“Why did you leave the lights on?” Mr. H- would demand when he came upstairs in the evening. In the middle of the day, when coming home for lunch, he would rail at me for leaving lights on during sunny hours.

I forgot to lock the doors and windows, which could allow any robbers or other trash into the yard and house, how could I be so careless? Didn’t I care about keeping the baby safe?

The housekeeper began double-checking me, after enough of these conversations, and I was glad of it, as I could no longer recall myself if I had or had not done some things. During the day, in my garden, I was fine, mostly; I told Melly the names of flowers and whistled like the birds, as Mother had done for me. Inside the house, early in the mornings and in the evenings, I could barely recall my actions.

I didn’t realize what was happening until the end. Until the morning I woke to see Mr. H- standing over Melly’s cradle. I normally woke to her fussing for breakfast, but as I sat up, I saw his hand inside the crib and she was silent …

I screamed and launched myself at him, clawing at his arm and face, trying to push him away from the little form, covered with a pillow and utterly unmoving. He shouted and grabbed my wrists, throwing me to the floor.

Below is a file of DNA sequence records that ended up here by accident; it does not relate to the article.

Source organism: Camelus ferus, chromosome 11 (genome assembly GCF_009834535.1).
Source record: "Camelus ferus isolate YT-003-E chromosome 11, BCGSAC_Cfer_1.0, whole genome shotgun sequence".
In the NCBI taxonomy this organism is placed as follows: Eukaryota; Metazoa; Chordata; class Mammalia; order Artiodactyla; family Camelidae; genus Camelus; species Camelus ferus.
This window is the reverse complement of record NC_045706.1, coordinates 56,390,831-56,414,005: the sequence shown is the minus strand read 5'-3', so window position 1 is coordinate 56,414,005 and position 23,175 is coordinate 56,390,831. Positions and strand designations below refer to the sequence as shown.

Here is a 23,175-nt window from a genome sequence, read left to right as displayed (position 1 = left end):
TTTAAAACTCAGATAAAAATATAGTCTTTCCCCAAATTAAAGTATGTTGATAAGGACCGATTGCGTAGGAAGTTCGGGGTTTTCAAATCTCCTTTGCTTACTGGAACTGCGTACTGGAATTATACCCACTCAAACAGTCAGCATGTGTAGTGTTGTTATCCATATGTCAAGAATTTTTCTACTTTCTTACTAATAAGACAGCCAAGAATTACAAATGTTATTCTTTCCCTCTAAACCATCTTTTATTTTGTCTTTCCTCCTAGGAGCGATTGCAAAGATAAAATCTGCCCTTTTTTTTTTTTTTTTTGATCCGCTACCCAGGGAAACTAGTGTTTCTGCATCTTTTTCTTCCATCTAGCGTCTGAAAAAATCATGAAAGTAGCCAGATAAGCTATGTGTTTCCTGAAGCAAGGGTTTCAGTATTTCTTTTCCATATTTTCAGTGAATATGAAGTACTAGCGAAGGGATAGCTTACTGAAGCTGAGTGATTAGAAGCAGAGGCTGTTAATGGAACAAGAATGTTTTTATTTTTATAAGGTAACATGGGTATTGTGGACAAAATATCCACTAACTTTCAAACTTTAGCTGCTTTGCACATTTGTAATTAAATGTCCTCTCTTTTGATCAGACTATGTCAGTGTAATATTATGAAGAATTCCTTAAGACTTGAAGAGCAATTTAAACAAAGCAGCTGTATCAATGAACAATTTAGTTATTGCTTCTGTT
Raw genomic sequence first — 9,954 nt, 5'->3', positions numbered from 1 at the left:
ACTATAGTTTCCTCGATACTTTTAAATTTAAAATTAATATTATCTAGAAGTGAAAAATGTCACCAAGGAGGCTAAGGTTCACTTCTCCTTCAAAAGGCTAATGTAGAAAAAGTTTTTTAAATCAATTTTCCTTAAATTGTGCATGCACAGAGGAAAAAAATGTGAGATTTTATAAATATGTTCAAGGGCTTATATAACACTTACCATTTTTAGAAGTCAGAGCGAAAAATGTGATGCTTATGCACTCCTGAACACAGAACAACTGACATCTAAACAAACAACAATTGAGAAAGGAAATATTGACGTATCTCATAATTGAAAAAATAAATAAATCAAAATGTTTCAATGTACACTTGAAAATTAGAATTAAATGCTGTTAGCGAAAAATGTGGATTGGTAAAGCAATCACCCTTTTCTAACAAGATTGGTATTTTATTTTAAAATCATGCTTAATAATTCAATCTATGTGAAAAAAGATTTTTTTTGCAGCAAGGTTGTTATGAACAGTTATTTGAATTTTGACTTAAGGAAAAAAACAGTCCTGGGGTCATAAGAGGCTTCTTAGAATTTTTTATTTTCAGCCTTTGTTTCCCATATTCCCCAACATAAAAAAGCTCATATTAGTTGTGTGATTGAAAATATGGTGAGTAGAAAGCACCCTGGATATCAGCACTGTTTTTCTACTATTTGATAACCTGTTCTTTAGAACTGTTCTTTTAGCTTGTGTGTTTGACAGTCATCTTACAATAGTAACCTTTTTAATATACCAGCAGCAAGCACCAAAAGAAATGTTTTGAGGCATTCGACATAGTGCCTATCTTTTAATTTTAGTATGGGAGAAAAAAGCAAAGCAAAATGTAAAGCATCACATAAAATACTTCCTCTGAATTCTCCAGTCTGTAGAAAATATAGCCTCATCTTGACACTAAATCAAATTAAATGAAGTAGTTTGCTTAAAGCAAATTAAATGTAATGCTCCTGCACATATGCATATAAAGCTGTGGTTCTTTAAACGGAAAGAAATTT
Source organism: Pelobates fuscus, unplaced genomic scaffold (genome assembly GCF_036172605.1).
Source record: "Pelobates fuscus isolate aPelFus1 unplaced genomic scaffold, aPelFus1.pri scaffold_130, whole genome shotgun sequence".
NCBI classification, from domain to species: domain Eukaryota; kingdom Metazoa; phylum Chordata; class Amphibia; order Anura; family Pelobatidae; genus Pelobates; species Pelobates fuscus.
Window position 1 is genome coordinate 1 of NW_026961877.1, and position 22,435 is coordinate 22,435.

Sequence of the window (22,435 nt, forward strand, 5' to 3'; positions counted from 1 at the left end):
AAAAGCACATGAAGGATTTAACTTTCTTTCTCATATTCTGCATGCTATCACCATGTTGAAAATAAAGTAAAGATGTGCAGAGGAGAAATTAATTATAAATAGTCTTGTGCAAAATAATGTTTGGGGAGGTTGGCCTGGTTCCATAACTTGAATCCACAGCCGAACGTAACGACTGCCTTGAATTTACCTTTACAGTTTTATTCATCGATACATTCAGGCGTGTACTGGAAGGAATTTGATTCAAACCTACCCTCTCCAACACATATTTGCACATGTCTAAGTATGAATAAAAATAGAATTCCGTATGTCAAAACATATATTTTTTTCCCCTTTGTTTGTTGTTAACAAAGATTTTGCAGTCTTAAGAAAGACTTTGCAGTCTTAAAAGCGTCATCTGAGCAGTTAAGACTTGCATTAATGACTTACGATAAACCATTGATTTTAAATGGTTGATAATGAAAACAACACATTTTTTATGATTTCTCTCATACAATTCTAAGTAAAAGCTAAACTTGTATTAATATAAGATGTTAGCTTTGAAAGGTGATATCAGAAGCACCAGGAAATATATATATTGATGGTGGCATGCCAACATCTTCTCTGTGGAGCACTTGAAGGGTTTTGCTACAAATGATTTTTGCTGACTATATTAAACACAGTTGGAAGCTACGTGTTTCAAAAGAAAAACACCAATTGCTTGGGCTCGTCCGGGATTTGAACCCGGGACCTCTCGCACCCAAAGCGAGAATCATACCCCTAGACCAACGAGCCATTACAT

The housekeeper burst in, still sleepy, but eyes-widening as she took in the scene. “Call the guards!” Mr. H- ordered. “She’s gone mad, she’s hurt the baby!”

I screamed denials and launched myself at him again. The housekeeper fled, returning with men who drug me off my husband. He sobbed and told them he had waked to see me smothering our child, after weeks spent in a resentful post-partum haze.

I fought. I screamed. I looked quite like the crazy woman he claimed, I must admit. My only baby was dead—and I was blamed.

Father was shattered. He retired, giving full control of his business holdings to Mr. H-. He sent word through Auntie that he regretted Mother’s “wild blood” in me, that it had led to this. He would let my husband handle this as he must; Father washed his hands of all of it, too old and heartbroken to deal with me any longer. Auntie was cold as she relayed his words, from across the room with a doctor and a guard present. She left with no personal word or emotion.

Mr. H- kept it quiet in the papers, and while it was certainly whispered and discussed, it was with a sympathetic tone for his loss. He had only tried to do the right thing, of course.

Which included keeping me out of prison, and instead sending me to an asylum to be treated and cared for. After all, it was mental illness after birthing, combined with my mother’s bloodline, that had triggered such tragedy.